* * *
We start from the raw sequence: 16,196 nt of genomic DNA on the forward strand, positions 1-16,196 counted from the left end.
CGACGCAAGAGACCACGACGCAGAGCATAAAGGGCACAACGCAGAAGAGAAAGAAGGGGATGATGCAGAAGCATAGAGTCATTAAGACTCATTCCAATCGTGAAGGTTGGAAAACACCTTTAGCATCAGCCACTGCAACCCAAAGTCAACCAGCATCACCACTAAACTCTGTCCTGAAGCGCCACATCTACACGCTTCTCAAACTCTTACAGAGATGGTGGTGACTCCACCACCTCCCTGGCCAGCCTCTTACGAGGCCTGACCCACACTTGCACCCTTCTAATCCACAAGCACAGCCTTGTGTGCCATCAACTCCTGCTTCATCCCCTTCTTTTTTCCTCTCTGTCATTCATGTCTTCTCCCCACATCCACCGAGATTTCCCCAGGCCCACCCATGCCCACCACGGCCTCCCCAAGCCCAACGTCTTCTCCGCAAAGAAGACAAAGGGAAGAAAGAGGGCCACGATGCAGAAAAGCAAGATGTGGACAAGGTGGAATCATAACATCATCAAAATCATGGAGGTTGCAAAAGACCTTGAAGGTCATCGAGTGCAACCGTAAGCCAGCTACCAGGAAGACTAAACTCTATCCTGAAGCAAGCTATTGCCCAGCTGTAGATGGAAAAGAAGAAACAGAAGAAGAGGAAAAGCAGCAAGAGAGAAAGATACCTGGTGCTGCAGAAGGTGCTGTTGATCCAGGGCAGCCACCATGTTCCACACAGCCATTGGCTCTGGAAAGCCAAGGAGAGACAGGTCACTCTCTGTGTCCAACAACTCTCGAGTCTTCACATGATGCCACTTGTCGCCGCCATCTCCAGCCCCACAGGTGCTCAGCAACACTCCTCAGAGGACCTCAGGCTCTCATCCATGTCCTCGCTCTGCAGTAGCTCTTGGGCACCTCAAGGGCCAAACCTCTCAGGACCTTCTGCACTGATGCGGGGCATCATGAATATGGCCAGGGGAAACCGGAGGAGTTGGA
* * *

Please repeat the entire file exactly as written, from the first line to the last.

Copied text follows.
We start from the raw sequence: 16,196 nt of genomic DNA on the forward strand, positions 1-16,196 counted from the left end.
CGACGCAAGAGACCACGACGCAGAGCATAAAGGGCACAACGCAGAAGAGAAAGAAGGGGATGATGCAGAAGCATAGAGTCATTAAGACTCATTCCAATCGTGAAGGTTGGAAAACACCTTTAGCATCAGCCACTGCAACCCAAAGTCAACCAGCATCACCACTAAACTCTGTCCTGAAGCGCCACATCTACACGCTTCTCAAACTCTTACAGAGATGGTGGTGACTCCACCACCTCCCTGGCCAGCCTCTTACGAGGCCTGACCCACACTTGCACCCTTCTAATCCACAAGCACAGCCTTGTGTGCCATCAACTCCTGCTTCATCCCCTTCTTTTTTCCTCTCTGTCATTCATGTCTTCTCCCCACATCCACCGAGATTTCCCCAGGCCCACCCATGCCCACCACGGCCTCCCCAAGCCCAACGTCTTCTCCGCAAAGAAGACAAAGGGAAGAAAGAGGGCCACGATGCAGAAAAGCAAGATGTGGACAAGGTGGAATCATAACATCATCAAAATCATGGAGGTTGCAAAAGACCTTGAAGGTCATCGAGTGCAACCGTAAGCCAGCTACCAGGAAGACTAAACTCTATCCTGAAGCAAGCTATTGCCCAGCTGTAGATGGAAAAGAAGAAACAGAAGAAGAGGAAAAGCAGCAAGAGAGAAAGATACCTGGTGCTGCAGAAGGTGCTGTTGATCCAGGGCAGCCACCATGTTCCACACAGCCATTGGCTCTGGAAAGCCAAGGAGAGACAGGTCACTCTCTGTGTCCAACAACTCTCGAGTCTTCACATGATGCCACTTGTCGCCGCCATCTCCAGCCCCACAGGTGCTCAGCAACACTCCTCAGAGGACCTCAGGCTCTCATCCATGTCCTCGCTCTGCAGTAGCTCTTGGGCACCTCAAGGGCCAAACCTCTCAGGACCTTCTGCACTGATGCGGGGCATCATGAATATGGCCAGGGGAAACCGGAGGAGTTGGA